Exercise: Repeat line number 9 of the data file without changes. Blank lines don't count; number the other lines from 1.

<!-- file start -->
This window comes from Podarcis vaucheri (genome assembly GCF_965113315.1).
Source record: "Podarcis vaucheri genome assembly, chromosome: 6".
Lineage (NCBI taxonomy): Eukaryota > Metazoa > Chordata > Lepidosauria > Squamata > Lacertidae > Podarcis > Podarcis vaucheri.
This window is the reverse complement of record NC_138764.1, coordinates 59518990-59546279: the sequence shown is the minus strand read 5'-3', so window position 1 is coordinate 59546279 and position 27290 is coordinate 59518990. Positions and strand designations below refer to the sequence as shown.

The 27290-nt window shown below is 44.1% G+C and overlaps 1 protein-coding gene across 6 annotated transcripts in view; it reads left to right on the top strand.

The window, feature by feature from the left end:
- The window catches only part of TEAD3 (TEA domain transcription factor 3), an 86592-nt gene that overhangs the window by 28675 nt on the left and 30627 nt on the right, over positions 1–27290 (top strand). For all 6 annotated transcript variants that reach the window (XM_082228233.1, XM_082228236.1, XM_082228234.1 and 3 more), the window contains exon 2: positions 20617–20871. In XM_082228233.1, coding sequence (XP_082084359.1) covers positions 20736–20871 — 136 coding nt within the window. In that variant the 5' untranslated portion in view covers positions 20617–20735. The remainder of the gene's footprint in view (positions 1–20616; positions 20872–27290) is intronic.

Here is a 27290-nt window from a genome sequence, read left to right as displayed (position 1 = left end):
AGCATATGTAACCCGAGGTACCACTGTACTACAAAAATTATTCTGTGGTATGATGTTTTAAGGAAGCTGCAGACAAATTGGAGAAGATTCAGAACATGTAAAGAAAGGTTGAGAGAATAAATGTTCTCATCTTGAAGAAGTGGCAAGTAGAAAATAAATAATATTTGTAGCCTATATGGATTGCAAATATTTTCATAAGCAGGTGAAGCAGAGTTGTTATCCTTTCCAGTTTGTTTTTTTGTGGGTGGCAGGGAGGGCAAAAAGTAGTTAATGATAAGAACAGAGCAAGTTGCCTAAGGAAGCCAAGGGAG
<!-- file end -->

AGCATATGTAACCCGAGGTACCACTGTACTACAAAAATTATTCTGTGGTATGATGTTTTAAGGAAGCTGCAGACAAATTGGAGAAGATTCAGAACATGTAAAGAAAGGTTGAGAGAATAAATGTTCTCATCTTGAAGAAGTGGCAAGTAGAAAATAAATAATATTTGTAGCCTATATGGATTGCAAATATTTTCATAAGCAGGTGAAGCAGAGTTGTTATCCTTTCCAGTTTGTTTTTTTGTGGGTGGCAGGGAGGGCAAAAAGTAGTTAATGATAAGAACAGAGCAAGTTGCCTAAGGAAGCCAAGGGAG